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One of the joys of being a movie buff is experiencing the honor of “discovering” an overlooked movie or a hidden gem. Of course, you’re not really discovering anything—the filmmakers knew about it before anyone else—but if you’re the one that gets to introduce this treasure to a new fan, it’s a great feeling. Here’s a selection of new releases on Netflix that you may or may not have seen or may have never even heard of. But all of them are worth checking out, and some of them may become someone’s new favorites someday.

Blue Is the Warmest Color

now streaming blueisthewarmestcolor


Abdel Kechiche’s Blue Is the Warmest Color (2013)—otherwise known as the three-hour, French, lesbian sex movie—was one of the most highly acclaimed movies of last year, and surely would have snagged an Oscar for Best Foreign Language film if the Academy’s silly rules hadn’t disqualified it. Adèle Exarchopoulos stars as a young, toothy beauty who doesn’t quite know what she wants in the world. On her way to a date with a boy, she spots a tough-looking blue-haired girl (Léa Seydoux), and it’s destiny. With supreme patience, and attention to sensual details like sex and food, music, and noises, the movie charts their relationship and its rises and falls. That ever-elusive “happily-ever-after” is not a factor, only life.


now streaming below


Screenwriter Darren Aronofsky and director David Twohy came together for this chilling little haunted submarine movie that, if you’ll pardon the pun, slipped under the radar. Set during WWII, Below (2002) tells the story of an American sub that rescues three survivors from a sinking British hospital ship. The captain of the sub has mysteriously disappeared, the men have grown spooked and restless, and strange things begin happening, such as a Benny Goodman record that suddenly plays when the acting captain orders silent running. This is one of those rare horror movies that relies on mood and character rather than intensity and jump-shocks, and it’s an underrated gem.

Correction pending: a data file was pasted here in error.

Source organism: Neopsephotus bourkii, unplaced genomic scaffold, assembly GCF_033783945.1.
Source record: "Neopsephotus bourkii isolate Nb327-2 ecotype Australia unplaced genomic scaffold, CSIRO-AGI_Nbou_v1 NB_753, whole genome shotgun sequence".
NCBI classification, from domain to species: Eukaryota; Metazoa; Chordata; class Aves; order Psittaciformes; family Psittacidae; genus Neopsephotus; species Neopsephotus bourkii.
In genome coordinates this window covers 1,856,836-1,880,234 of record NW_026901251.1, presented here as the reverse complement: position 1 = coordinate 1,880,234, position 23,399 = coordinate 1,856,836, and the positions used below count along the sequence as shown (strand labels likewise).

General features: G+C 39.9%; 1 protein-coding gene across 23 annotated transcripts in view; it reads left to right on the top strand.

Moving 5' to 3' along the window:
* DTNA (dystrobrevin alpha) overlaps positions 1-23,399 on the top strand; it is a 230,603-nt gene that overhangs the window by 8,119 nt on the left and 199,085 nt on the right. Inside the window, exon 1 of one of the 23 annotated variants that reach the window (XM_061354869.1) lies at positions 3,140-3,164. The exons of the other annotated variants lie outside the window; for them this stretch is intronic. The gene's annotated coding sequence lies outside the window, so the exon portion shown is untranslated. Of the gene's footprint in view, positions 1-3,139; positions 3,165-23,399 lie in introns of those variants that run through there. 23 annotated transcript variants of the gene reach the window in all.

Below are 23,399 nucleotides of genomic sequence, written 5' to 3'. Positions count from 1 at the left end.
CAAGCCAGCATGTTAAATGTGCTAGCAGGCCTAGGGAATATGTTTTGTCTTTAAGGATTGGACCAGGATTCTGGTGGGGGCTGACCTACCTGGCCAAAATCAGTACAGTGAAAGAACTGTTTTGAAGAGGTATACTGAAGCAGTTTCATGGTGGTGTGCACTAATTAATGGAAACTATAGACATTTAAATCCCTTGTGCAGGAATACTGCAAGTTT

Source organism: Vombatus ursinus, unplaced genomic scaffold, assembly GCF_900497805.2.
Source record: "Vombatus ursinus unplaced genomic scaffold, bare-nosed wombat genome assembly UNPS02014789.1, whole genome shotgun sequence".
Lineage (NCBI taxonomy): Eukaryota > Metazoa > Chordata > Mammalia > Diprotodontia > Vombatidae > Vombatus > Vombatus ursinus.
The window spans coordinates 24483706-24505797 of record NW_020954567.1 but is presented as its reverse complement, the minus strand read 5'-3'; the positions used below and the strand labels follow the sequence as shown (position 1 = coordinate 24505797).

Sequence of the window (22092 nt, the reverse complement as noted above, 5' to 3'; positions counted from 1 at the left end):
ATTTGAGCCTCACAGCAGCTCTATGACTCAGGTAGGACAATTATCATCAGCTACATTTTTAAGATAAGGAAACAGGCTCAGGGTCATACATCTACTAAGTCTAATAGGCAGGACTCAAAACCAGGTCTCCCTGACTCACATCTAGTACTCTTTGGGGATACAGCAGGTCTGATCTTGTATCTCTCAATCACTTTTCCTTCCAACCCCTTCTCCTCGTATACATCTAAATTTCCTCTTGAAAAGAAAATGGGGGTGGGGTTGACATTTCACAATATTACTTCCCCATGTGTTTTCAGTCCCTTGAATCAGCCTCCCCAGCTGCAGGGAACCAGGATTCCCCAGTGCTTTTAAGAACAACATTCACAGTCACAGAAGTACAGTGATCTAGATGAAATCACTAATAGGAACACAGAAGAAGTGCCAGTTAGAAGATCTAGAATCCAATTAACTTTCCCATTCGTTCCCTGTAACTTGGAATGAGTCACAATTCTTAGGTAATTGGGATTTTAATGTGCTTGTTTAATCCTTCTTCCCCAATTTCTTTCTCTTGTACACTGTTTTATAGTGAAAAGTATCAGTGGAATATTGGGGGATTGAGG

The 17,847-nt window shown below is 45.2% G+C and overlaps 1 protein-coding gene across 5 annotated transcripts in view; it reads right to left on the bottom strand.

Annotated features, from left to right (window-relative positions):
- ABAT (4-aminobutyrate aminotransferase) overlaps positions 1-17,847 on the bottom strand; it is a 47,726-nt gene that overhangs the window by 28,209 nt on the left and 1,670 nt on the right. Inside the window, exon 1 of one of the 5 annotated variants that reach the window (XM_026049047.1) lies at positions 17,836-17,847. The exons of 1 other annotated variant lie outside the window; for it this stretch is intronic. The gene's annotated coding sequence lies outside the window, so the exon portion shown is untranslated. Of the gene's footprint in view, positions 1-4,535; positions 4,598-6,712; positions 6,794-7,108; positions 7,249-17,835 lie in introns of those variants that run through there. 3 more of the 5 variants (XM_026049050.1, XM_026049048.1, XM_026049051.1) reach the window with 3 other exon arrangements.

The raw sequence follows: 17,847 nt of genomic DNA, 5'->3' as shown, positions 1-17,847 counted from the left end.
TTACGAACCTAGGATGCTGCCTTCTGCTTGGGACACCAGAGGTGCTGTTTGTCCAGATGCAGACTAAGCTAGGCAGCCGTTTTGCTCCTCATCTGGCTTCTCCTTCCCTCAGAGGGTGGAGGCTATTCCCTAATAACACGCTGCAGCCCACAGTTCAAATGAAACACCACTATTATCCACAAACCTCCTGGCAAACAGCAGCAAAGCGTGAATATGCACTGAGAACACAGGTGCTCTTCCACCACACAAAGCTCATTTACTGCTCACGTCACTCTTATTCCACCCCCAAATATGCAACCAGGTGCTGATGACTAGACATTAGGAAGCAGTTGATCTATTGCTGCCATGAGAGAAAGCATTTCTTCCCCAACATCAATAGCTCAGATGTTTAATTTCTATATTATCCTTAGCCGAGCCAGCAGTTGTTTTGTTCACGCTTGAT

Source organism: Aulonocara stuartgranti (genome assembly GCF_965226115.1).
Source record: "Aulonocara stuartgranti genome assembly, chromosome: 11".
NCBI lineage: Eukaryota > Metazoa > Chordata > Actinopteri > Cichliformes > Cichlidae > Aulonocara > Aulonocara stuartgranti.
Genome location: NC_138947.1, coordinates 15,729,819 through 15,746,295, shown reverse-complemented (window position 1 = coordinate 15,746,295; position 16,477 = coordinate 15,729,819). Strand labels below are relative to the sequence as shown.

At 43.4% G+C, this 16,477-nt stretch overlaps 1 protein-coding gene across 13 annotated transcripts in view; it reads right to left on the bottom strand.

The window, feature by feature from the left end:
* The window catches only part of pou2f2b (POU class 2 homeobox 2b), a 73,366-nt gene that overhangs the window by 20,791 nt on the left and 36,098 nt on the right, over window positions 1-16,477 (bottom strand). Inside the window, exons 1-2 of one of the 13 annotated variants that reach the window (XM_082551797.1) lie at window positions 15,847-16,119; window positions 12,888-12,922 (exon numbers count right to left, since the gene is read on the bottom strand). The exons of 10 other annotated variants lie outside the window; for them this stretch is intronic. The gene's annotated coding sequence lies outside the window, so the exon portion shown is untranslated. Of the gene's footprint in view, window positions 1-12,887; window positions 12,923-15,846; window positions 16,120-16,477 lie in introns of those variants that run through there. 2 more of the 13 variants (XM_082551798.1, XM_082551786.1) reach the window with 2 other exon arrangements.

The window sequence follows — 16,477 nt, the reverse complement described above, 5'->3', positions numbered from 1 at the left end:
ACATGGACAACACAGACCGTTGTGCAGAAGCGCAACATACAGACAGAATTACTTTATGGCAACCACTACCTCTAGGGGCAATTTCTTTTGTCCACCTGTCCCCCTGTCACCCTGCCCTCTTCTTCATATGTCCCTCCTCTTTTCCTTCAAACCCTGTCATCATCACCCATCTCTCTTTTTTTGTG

Das Boot: Director’s Cut

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This German movie is well known in some circles but deserves a second look, or—if you don’t know it—a first look. Das Boot (1981) tells the story of a German sub during WWII, whose crew is not particularly aligned with the ideals of Hitler. They endure harsh weather, various attacks, and sheer boredom within the sub’s cramped, claustrophobic, and sometimes disgusting corridors; it’s both intense and intelligent. Jurgen Prochnow plays the captain, and Wolfgang Petersen directed; they both went onto successful Hollywood careers. The movie received six Oscar nominations, and is currently listed on the IMDB’s top 250 films list. It was originally released in U.S. theaters in a 149-minute cut, but Netflix has the 209-minute director’s cut.

Devil in a Blue Dress

now streaming devilinabluedress


Devil in a Blue Dress (1995) should have been huge, but it somehow fell between the cracks. Denzel Washington stars as the unemployed Easy Rawlins, who decides to become a private eye in the Los Angeles of 1948. He’s hired to find a missing white woman (Jennifer Beals), and enlists the aid of his loose cannon pal, “Mouse” (Don Cheadle). Of course, trouble comes from every direction. Atmospheric, suspenseful, intelligent, and with great performances, it was adapted from Walter Mosley’s novel, and, if it had caught on, could have been the first in a long series of Easy Rawlins movies. The talented director Carl Franklin had previously made the critical hit One False Move. Elmer Bernstein provided the moody score, and Tak Fujimoto was the cinematographer.